Google announced yesterday that after three years, the company has retired Google Authorship. Authorship joins other retired Google products like Google Reader to face an early Google grave. We saw the writing on the wall a few months ago when we shared that Google reduced the appearance of Authorship photos in search engine results pages (SERPs).
John Muller of Google Webmaster Tools announced in a Google+ post that the Authorship project has been put to rest after continuous updating, tweaking and honing. “Unfortunately, we’ve also observed that this information isn’t as useful to our users as we’d hoped, and can even distract from those results. With this in mind, we’ve made the difficult decision to stop showing authorship in search results,” says Muller.
Google’s primary reasons for ending the project: Low adoption rates by authors and webmasters, and very little change in “click behavior.” John Mueller stated back in June when they decided to remove author photos that, “our experiments indicate that click-through behavior on this new less-cluttered design is similar to the previous one.”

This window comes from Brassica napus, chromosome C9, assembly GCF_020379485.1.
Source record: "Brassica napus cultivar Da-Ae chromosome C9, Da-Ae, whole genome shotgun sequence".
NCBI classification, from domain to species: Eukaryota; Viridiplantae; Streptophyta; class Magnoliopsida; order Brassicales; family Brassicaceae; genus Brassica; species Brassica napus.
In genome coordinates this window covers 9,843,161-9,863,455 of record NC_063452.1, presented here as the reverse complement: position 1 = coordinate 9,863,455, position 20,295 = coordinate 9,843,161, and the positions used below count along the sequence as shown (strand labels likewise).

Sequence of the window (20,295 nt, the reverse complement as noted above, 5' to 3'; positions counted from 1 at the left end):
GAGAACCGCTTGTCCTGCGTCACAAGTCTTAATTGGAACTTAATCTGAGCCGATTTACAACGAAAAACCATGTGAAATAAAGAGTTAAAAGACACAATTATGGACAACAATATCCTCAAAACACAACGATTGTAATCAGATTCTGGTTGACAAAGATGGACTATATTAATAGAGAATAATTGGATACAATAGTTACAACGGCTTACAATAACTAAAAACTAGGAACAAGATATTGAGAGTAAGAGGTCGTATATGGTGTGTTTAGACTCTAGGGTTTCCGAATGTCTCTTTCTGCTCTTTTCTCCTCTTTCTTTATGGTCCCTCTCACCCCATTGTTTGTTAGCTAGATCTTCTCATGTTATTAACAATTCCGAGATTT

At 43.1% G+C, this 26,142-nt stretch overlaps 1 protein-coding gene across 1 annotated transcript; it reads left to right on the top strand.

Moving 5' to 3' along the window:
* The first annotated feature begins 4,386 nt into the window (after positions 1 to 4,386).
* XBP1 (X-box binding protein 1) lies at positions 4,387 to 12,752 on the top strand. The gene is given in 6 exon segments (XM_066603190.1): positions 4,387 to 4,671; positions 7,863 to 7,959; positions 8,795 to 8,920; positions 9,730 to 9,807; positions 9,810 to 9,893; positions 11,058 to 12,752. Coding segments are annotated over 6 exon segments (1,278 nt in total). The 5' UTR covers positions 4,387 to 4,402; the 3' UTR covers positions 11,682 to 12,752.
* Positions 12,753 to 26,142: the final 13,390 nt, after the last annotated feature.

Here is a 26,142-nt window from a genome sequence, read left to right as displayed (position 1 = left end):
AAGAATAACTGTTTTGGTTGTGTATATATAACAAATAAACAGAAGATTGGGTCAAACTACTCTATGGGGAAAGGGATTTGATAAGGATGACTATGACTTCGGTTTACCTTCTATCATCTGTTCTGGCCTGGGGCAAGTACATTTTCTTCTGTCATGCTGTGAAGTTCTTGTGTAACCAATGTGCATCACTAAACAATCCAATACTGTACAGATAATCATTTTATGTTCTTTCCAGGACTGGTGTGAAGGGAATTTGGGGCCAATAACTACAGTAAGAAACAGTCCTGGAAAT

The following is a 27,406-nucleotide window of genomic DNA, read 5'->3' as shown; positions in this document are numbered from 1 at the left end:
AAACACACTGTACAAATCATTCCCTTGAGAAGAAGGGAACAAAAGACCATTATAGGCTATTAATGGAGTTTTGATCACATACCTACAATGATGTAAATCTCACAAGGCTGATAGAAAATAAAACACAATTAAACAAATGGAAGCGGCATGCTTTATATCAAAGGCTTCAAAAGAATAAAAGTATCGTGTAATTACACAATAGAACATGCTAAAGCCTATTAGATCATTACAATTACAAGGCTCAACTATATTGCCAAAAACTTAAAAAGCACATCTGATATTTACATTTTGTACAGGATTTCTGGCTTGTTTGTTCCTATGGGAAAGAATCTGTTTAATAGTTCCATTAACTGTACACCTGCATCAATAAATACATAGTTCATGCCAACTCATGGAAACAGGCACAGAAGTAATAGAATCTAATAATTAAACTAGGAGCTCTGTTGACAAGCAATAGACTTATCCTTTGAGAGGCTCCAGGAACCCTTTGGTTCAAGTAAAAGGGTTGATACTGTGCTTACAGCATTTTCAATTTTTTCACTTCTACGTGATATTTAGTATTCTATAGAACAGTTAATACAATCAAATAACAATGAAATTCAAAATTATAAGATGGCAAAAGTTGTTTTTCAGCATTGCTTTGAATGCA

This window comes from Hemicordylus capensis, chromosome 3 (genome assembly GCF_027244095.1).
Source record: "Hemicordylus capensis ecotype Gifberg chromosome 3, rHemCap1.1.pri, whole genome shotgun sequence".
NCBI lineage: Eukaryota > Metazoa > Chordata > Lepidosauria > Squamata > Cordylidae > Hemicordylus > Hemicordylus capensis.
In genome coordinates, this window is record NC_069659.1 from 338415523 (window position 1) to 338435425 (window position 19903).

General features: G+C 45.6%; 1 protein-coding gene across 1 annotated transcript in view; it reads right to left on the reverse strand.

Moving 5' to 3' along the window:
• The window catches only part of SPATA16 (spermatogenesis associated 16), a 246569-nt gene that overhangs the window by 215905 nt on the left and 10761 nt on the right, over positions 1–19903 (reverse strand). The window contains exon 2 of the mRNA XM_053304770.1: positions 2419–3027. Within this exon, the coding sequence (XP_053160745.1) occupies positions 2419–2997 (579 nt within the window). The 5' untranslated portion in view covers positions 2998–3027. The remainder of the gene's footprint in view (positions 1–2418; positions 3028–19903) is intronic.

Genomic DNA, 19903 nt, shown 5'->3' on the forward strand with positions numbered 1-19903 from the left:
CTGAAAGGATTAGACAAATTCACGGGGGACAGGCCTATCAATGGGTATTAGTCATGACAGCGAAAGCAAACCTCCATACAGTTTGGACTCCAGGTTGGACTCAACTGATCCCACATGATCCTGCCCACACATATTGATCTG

SearchEngineLand found that “about 70% of authors from 150 different major media websites did not make any attempt to connect authorship.” This isn’t shocking because majority of Authorship implementation was done by SEOs and marketers who were trying to get a leg up on the competition.
SearchEngineLand suggests the project failed due to a lack of Google Authorship promotion and a complicated set up. “We realize authorship wasn’t always easy to implement, and we greatly appreciate the effort you put into continually improving your sites for your users,” says Muller.
Muller also mentioned that Search users will still continue to see Google+ posts from friends and pages when they’re relevant to the query.
There also isn’t any reason to remove the code from your site, if you did implement it.
Did you use Google Authorship? Why or why not? Share away in the comments.
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